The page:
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lin with which our literature has been enriched. What any illustrious man may have said of himself should only inflame our curiosity to know what others have said of him. In giving for the first time in a consecutive story Franklin's own account of his singularly useful life, I indulge the hope of increasing rather than diminishing the curiosity of my readers to know how he impresses those who make his writings and career a subject of special investigation.

The SQUIRRELS, February 22, 1874.

2

CONTENTS OF VOLUME I.

PAGE

PREFACE

5-13 Historical Sketch of the Fortunes and Misfortunes of the Autograph MS Franklin's Memoirs of his Own Life

19-76

PART I.

Franklin's Outline of the Topics of his Autobiography.

77-80 Autobiography of Franklin from his Birth to his Arrival in England as Agent of the Colony of Pennsylvania (1706-1757) .

81-372

PART II.

CONTINUATION OF THE AUTOBIOGRAPHY FROM FRANKLIN'S AR

RIVAL IN ENGLAND AS AGENT OF THE COLONY OF PENNSYLVANIA, IN JUNE, 1757, UNTIL THE CLOSE OF HIS MISSION THERE AND RETURN TO PHILADELPHIA, IN 1775.

CHAPTER I..

Domestication and Protracted Illness in London-Removal of Gov

ernor Denny-Countermining the Proprietors-Historical Review, etc., of Pennsylvania–Tour through England and Scotland-Cambridge University-Visits the Home of his Ancestors-Counsels the Annexation of Canada to the British Empire--Portrait of William

friends in the Old World, among whom he had spent the most useful and perhaps the happiest years of his life.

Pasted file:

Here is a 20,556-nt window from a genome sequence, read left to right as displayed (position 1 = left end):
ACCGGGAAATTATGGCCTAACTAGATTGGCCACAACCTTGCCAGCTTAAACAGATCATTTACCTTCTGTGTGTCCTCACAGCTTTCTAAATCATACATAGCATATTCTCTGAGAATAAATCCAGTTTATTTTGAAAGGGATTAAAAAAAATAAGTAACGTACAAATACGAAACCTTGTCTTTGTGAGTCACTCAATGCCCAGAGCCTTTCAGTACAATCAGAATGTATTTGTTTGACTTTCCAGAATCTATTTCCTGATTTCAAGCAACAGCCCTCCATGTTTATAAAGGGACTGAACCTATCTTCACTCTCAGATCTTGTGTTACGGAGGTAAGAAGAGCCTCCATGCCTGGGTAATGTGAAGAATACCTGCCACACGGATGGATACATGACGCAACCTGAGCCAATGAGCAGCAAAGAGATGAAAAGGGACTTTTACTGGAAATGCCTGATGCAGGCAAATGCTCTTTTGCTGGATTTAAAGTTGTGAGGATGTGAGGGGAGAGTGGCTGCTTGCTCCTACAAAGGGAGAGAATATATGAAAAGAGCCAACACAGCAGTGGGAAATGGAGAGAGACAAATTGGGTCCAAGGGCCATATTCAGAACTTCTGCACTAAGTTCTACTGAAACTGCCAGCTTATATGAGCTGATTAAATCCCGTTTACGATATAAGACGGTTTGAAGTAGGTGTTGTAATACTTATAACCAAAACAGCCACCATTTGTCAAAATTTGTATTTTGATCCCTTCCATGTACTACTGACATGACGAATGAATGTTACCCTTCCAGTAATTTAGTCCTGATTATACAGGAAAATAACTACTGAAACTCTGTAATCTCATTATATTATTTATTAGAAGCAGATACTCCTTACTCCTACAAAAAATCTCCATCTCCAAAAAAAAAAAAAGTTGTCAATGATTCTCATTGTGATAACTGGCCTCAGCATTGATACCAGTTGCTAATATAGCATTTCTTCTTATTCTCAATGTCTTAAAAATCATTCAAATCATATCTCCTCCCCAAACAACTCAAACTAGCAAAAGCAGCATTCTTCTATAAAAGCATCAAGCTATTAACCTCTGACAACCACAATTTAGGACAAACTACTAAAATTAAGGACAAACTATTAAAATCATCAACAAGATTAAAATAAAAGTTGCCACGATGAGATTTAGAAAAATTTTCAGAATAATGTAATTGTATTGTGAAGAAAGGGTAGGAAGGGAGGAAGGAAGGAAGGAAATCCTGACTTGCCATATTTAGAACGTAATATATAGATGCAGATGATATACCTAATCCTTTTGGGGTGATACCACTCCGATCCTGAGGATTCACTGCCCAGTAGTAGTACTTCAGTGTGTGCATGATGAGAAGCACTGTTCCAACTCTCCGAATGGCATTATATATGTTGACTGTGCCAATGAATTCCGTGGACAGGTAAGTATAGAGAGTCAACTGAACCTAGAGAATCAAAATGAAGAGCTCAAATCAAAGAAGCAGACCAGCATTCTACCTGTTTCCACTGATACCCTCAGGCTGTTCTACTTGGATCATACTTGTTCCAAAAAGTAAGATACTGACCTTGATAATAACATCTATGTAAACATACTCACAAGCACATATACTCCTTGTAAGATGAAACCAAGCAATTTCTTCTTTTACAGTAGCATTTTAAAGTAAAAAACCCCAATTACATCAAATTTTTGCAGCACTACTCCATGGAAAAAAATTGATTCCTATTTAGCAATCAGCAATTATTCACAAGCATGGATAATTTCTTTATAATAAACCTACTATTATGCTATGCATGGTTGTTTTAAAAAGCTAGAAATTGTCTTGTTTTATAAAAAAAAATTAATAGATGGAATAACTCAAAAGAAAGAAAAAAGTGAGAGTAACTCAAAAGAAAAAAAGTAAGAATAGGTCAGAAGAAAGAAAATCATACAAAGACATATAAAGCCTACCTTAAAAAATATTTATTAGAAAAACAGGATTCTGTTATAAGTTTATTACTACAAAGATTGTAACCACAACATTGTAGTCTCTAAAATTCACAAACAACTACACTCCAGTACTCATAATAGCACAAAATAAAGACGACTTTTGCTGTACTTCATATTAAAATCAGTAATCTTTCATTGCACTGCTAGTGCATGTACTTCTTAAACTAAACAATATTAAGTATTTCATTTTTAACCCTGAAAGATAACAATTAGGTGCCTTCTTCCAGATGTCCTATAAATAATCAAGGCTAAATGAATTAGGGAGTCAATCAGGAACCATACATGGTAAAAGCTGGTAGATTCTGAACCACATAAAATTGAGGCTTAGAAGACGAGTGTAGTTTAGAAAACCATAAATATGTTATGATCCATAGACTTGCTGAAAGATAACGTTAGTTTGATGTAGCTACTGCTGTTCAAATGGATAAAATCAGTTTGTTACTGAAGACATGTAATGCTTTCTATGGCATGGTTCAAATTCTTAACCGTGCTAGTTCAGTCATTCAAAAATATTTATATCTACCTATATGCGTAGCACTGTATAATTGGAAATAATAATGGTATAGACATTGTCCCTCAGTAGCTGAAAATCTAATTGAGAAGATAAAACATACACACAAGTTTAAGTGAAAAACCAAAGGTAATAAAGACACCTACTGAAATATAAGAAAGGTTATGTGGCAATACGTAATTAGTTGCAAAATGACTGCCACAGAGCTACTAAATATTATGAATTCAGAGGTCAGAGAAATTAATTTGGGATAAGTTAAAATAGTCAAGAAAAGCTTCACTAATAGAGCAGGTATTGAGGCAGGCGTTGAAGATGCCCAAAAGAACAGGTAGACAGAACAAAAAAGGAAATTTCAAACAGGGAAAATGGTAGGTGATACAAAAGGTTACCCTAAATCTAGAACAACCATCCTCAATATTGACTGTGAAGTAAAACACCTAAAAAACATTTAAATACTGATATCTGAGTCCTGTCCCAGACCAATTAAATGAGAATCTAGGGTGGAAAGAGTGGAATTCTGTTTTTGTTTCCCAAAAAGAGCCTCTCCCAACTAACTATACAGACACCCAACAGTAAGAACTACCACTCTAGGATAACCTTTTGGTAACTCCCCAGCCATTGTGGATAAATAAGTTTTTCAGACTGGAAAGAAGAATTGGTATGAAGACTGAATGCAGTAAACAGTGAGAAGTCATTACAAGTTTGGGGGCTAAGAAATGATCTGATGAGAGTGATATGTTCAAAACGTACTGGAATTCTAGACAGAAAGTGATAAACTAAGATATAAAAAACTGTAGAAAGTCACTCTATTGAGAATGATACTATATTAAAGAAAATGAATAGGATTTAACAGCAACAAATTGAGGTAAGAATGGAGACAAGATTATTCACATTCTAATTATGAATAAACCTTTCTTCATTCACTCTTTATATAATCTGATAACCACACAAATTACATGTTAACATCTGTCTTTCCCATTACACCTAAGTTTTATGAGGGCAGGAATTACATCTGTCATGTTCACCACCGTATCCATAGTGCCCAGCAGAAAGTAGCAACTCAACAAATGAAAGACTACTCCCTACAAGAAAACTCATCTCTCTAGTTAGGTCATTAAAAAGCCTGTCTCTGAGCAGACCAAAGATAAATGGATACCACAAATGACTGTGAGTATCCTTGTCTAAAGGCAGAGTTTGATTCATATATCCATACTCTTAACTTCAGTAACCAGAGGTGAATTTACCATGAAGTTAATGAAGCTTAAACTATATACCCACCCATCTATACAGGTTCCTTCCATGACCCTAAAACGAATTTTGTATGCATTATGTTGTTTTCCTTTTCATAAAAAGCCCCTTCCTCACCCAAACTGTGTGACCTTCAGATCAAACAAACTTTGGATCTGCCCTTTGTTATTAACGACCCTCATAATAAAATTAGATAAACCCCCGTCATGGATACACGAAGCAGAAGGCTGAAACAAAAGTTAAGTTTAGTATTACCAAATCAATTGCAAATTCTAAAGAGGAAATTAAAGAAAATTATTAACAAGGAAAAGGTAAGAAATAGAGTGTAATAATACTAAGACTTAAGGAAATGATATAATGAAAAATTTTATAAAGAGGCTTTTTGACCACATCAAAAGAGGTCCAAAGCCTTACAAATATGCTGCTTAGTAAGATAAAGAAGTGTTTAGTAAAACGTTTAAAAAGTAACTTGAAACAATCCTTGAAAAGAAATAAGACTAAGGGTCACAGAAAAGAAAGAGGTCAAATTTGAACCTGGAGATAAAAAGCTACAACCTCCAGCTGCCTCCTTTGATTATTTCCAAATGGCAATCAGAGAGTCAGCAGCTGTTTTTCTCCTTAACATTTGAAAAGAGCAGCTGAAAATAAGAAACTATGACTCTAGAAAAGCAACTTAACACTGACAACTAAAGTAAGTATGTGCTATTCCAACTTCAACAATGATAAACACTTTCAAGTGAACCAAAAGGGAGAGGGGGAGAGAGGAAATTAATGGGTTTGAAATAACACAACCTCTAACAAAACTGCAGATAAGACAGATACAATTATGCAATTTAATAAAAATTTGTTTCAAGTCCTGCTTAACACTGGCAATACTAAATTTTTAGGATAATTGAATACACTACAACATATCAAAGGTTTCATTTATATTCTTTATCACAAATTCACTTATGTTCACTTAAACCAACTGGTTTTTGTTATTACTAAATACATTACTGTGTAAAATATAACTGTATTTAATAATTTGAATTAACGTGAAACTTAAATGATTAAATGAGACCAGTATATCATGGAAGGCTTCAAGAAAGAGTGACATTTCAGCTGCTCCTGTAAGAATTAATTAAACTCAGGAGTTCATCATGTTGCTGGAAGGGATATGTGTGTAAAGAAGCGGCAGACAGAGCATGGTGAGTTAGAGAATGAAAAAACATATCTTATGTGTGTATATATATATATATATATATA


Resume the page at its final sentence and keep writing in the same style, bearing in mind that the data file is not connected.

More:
To this protracted expatriation we owe the fact that there is scarcely an important incident of Franklin's life which is not described by himself in his memoirs, or in his correspondence; and it is to this vast treasury of sterling English, which seems to have been almost miraculously preserved from incalculable perils by sea and by land, that the legion of his biographers have been indebted for whatever has most contributed to render their works attractive.

I am not aware that any other eminent man has left so complete a record of his own life. The part of it which, from the nature of things, could not be preserved in correspondence—his youth and early manhood; his years of discipline and preparation—has been made as familiar as household words to at least three generations, in those imperishable pages which, in the full maturity of his faculties and experience, he prepared at the special instance of his friends Le Veillard, Rochefoucault, and Vaughan. From the period when that fragment closes until his death, we have a continuous, I might almost say daily record of his life, his labors, his anxieties, and his triumphs, from his own pen, and written when all the incidents and emotions they awakened were most fresh and distinct in his mind.

If I may judge by the unexampled popularity and influence of his memoirs of the early part of his life, I am not mistaken in supposing that the world will be more interested in reading his own account of those more eventful years which followed, than in what any other person has said or can say about them. However we may prize the judgments of discriminating biographers of Franklin, their interest must always be subordinate to that which we feel in his own; and the pleasure, be it never so great, which we experience in reading other versions of the incidents of his varied and picturesque career only increases our curiosity to read the account which he gave of them at the time, to his government and friends, in his own pure, limpid, and sparkling English.

It is under the impulse of such convictions that the work which is now submitted to the public has been prepared. I have aimed to condense Franklin's own memorials of his entire life, hitherto scattered through many bulky volumes and yet more bulky manuscript collections, into a single compact work, and to give them the convenient order and attractiveness of a continuous narrative. To this end I have taken from his writings and correspondence whatever was autobiographical, and presented it in a strictly chronological order. I have not attempted to give all his letters, nor more of any letter or other document than furthered the central and controlling purpose of the work,-to

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